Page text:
100%

Scanned image of the page. Keyboard directions: use + to zoom in, - to zoom out, arrow keys to pan inside the viewer.

Page Options

Download this Issue

Share

Something wrong?

Something wrong with this page? Report problem.

Rights / Permissions

This collection, digitized in collaboration with the Michigan Daily and the Board for Student Publications, contains materials that are protected by copyright law. Access to these materials is provided for non-profit educational and research purposes. If you use an item from this collection, it is your responsibility to consider the work's copyright status and obtain any required permission.

October 08, 1971 - Image 10

Resource type:
Text
Publication:
The Michigan Daily, 1971-10-08

Disclaimer: Computer generated plain text may have errors. Read more about this.

Page Ten

THE MICHICAN DAILY

Friday, October 8, 1971

HITS GOVERNMENT ROLE
Ellsberg attacks U.S. policy in d
interview on Pentagon Papers Si j..l.

..........
...........
.... .. ...

*i

4

(Continued from Page 3)
Congress does. And I'm very
anxious that the behavior of
Congress changes in response to
the information that is in these
records.
Nelson: It is obvious from the
Pentagon Papers that a small
circle of diplomatic and military
advisers provided advice to the
President on making his decis-
ions. What alternatives could be
developed to allow dissent to
develop-creative forms of dis-
sent which might save thou-
sands of lives in the near fu-
ture?
Along these same lines, what
is.your feeling on the mass civil
disobedience during the early
part of last May, the Mayday
actions.
ELLSBERG: The individuals
who man the posts in the exe-
cutive branch are human beings
much like the human beings in
Congress, and outside the gov-
ernment. I think that the solu-
tion to the problem of the be-
havior that has led us so far
into this war is not to find some
new breed of official, or some
strain of saint with which to
man these positions, but it is to
take very seriously the advan-
tages implicit in the Constitu-
tion of pitting one set of indi-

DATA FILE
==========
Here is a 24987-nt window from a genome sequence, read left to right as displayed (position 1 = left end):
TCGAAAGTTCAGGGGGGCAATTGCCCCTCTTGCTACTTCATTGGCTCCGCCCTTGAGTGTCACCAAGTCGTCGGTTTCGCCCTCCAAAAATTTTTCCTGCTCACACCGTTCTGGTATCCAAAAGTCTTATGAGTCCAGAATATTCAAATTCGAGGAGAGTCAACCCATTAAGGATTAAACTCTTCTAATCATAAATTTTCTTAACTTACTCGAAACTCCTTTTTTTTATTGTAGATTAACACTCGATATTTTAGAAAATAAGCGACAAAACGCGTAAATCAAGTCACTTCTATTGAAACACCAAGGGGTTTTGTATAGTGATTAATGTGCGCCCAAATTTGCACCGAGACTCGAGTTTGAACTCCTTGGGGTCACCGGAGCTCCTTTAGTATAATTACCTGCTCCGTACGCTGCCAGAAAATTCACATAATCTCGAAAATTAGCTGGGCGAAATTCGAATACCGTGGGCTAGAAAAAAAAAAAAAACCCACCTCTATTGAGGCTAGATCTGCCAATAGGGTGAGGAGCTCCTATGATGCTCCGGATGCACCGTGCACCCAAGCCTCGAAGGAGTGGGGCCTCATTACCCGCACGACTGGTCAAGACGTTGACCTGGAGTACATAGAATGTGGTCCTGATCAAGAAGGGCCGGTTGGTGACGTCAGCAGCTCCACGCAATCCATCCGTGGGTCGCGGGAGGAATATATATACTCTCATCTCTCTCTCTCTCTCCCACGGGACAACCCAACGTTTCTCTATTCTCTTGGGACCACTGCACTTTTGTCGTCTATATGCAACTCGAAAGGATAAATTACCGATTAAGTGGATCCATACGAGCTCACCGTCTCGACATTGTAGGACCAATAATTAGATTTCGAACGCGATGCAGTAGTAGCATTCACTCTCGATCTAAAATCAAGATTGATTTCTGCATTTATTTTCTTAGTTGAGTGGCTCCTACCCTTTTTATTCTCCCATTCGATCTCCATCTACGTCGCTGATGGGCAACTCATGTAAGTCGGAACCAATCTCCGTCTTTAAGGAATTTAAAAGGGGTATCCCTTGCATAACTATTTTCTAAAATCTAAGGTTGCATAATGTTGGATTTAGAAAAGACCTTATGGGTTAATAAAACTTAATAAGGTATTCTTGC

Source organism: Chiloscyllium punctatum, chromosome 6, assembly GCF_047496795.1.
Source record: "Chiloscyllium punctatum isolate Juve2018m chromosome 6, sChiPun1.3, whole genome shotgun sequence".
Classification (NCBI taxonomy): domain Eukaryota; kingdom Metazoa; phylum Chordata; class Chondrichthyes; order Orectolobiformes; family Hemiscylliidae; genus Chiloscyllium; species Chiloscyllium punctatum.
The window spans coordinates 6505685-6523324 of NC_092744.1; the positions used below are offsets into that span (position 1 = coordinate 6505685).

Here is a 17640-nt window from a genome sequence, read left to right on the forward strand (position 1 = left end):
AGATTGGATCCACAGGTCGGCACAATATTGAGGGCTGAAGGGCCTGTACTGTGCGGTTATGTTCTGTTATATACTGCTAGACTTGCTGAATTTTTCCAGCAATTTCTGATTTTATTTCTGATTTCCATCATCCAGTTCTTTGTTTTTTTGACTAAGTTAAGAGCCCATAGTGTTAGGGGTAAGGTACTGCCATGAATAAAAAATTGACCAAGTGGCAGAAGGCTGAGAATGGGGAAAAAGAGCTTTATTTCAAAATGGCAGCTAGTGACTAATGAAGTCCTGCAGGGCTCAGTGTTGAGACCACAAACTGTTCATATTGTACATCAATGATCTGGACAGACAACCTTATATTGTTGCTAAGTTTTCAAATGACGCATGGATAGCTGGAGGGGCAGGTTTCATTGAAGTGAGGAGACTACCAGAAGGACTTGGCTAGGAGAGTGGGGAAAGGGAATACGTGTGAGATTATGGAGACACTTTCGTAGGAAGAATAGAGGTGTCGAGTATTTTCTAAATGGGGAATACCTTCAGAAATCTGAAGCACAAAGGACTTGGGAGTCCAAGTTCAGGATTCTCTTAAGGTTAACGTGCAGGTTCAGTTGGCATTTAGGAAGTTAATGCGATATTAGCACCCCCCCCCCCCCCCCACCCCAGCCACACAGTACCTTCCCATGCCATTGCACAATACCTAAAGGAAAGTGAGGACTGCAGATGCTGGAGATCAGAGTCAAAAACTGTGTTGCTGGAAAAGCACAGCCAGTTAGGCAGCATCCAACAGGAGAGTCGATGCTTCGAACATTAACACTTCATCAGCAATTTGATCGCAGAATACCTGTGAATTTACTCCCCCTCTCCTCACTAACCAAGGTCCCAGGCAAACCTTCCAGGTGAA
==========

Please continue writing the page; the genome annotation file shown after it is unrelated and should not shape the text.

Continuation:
viduals with certain institution-
al incentives, a certain power
base and certain responsibilities
to the public against other very
comparable individuals in the
executive.
I think that the answer has to
be not centrally performed in
the executive branch and the
courts. I might add that the
courts are to be criticized in
their past behavior for avoid-
ing the basic responsibility of
addressing very profound legal
questions connected with this
war, just as most Congressmen
have failed to do what they
could in line with their own
Constitutional functions.
GREER: Many people have
DAILY OFFICIAL
BULLETIN
The Daily Official Bulletin is an
official publication of the Univer-
sity of Pichigan. Notices should be
sent in TYPWRITTEN FORM to
409 E. Jefferson, before 2 p.m. of
the day preceding publication and
by 2 p.m. Friday for Saturday and
Sunday. Itemsyappear once only.
Student organization notices are
not accepted for publication. For
more information, phone 764-9270.
FRIDAY, OCTOBER 8
Commission on Women: 3540 SAB,
-5 pm.
Epidemiology: H. D. Spencer, "The
Role of Delayed Hypersensitivity in
Blastomycosis of Mice," M1112 Public
Health II, 4 pm.
Astronomy Colloquium: Gunther Els-
te, "Astronomical Microturbulence,"
P&A Colloquium Rm, 4 pm.
Internat'I Folk Dance: Barbour Gym,
8-11l pm.
Professional Theatre Program: "The
Grass Harp," Power Center, 8 pmm.
Environmental H e a l t h seminar:
Bruce Chin, "Cellular Response to
SubThreshold Challenges," Sch. of